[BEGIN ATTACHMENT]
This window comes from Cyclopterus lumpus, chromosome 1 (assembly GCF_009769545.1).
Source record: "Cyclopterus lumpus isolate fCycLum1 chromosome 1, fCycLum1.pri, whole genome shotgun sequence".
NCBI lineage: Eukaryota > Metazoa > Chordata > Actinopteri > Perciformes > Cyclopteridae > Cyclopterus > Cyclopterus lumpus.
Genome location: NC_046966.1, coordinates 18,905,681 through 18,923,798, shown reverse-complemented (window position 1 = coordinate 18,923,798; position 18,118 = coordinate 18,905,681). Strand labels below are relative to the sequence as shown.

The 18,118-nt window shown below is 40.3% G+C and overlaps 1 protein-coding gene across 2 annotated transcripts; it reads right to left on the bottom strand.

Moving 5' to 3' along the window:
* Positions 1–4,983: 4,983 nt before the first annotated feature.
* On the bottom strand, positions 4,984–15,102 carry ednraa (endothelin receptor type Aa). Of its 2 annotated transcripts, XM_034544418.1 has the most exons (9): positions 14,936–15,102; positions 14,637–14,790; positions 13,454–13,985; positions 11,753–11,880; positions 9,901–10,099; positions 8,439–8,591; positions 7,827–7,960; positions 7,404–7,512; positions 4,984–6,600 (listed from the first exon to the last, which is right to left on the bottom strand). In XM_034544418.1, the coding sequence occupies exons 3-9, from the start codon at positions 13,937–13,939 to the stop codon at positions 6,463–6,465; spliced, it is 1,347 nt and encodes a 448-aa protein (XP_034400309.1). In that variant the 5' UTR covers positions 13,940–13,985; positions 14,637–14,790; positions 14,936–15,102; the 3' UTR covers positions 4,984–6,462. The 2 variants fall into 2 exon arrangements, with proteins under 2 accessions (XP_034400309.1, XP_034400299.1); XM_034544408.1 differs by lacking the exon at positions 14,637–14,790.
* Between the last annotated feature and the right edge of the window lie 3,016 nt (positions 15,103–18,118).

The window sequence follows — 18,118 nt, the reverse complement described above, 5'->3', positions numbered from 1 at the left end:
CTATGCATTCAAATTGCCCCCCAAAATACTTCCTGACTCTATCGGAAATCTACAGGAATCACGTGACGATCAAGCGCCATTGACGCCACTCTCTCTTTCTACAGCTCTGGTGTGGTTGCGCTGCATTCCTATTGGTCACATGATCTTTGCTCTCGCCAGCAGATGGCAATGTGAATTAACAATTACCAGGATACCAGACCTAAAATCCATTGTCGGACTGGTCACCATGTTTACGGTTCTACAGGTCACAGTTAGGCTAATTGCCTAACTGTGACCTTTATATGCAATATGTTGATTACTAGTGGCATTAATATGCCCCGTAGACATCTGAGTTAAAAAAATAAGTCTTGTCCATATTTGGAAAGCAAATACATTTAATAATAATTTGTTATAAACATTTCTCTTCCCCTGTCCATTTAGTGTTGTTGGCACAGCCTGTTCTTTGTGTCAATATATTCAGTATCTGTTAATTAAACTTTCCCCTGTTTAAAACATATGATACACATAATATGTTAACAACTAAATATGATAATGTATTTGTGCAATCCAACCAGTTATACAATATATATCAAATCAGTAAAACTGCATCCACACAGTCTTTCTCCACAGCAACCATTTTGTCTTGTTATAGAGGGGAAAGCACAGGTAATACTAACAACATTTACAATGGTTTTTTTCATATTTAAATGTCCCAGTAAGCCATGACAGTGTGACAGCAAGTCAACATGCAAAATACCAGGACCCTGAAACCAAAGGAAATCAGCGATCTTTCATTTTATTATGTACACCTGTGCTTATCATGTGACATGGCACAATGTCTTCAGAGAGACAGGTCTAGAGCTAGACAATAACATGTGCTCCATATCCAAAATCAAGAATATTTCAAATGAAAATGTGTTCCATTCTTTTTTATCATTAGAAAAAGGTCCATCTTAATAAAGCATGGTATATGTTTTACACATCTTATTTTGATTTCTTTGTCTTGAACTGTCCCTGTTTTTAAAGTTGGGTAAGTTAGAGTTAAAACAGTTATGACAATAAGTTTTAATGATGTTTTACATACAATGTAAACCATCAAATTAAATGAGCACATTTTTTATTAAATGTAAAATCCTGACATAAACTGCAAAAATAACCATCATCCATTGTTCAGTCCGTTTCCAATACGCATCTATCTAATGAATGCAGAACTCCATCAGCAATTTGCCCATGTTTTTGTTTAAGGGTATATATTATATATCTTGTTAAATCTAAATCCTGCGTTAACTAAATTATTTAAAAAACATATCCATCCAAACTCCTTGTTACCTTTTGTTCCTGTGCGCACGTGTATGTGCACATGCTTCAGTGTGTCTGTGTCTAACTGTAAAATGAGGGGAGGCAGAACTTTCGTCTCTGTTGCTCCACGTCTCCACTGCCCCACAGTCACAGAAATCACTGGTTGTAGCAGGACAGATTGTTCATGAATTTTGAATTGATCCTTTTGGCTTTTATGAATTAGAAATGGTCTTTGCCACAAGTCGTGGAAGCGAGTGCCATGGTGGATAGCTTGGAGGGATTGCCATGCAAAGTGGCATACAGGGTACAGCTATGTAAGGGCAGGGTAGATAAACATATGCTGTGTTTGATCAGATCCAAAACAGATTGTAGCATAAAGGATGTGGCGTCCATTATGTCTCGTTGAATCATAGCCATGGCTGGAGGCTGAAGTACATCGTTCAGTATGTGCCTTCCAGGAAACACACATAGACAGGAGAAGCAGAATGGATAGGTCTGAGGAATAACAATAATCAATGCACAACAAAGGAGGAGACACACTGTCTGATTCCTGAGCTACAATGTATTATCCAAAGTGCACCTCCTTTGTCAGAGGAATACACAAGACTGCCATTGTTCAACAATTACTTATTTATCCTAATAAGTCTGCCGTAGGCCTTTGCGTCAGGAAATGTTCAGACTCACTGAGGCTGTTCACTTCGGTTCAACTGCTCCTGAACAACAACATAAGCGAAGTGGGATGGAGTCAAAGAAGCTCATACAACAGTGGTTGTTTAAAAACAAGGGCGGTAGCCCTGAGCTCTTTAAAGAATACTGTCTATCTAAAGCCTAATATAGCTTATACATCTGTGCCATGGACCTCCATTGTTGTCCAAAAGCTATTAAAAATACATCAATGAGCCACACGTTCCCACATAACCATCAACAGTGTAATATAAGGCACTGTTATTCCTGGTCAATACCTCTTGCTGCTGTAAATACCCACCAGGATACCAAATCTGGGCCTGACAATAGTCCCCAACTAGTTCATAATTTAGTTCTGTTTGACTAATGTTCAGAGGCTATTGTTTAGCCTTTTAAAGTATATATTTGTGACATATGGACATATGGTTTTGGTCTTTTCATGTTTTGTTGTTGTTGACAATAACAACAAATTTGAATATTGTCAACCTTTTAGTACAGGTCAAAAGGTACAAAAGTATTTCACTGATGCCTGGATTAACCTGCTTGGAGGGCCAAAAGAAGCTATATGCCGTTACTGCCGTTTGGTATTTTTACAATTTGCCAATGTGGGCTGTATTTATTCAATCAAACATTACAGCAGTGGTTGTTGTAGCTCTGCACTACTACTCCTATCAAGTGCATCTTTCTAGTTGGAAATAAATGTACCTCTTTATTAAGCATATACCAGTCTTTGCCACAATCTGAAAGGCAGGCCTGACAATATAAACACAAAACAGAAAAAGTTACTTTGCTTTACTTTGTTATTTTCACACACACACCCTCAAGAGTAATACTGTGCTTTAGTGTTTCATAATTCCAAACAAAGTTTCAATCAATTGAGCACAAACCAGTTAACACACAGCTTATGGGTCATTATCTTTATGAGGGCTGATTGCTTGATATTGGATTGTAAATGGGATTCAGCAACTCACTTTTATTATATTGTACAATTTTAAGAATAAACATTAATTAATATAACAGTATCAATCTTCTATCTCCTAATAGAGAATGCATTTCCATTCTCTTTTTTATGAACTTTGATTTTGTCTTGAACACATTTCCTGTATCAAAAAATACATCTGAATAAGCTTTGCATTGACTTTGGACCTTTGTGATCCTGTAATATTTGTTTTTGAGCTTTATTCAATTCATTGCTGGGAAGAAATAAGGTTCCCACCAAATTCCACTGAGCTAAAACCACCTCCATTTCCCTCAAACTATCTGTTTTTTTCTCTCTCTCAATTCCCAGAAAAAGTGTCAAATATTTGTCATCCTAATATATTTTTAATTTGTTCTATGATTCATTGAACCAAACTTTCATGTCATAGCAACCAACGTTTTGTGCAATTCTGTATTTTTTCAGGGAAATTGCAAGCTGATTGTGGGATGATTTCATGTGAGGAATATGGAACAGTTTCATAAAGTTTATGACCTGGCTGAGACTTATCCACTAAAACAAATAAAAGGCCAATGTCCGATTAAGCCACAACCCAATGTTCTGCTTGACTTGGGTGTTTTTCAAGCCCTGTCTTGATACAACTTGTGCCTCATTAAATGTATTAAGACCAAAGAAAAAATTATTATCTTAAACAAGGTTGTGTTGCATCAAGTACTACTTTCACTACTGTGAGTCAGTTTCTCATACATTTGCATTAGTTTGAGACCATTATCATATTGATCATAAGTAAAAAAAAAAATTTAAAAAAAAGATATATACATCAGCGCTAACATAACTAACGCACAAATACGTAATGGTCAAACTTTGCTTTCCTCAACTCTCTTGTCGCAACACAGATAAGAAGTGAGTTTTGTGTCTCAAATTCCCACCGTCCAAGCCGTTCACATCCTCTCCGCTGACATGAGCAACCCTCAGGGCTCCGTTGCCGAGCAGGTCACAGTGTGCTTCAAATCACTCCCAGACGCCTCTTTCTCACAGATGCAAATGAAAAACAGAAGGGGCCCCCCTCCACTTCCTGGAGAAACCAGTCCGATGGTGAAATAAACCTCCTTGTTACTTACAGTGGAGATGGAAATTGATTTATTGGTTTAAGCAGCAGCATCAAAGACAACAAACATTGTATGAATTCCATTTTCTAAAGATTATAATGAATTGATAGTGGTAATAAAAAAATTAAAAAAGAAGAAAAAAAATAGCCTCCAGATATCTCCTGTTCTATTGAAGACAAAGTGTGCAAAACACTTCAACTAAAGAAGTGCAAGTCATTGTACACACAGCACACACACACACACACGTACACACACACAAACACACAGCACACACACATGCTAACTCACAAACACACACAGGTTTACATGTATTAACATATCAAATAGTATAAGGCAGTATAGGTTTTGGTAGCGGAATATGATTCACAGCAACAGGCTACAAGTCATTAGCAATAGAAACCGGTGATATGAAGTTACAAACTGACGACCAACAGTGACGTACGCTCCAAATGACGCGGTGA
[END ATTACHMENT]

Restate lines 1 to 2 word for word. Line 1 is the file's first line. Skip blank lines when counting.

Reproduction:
This window comes from Cyclopterus lumpus, chromosome 1 (assembly GCF_009769545.1).
Source record: "Cyclopterus lumpus isolate fCycLum1 chromosome 1, fCycLum1.pri, whole genome shotgun sequence".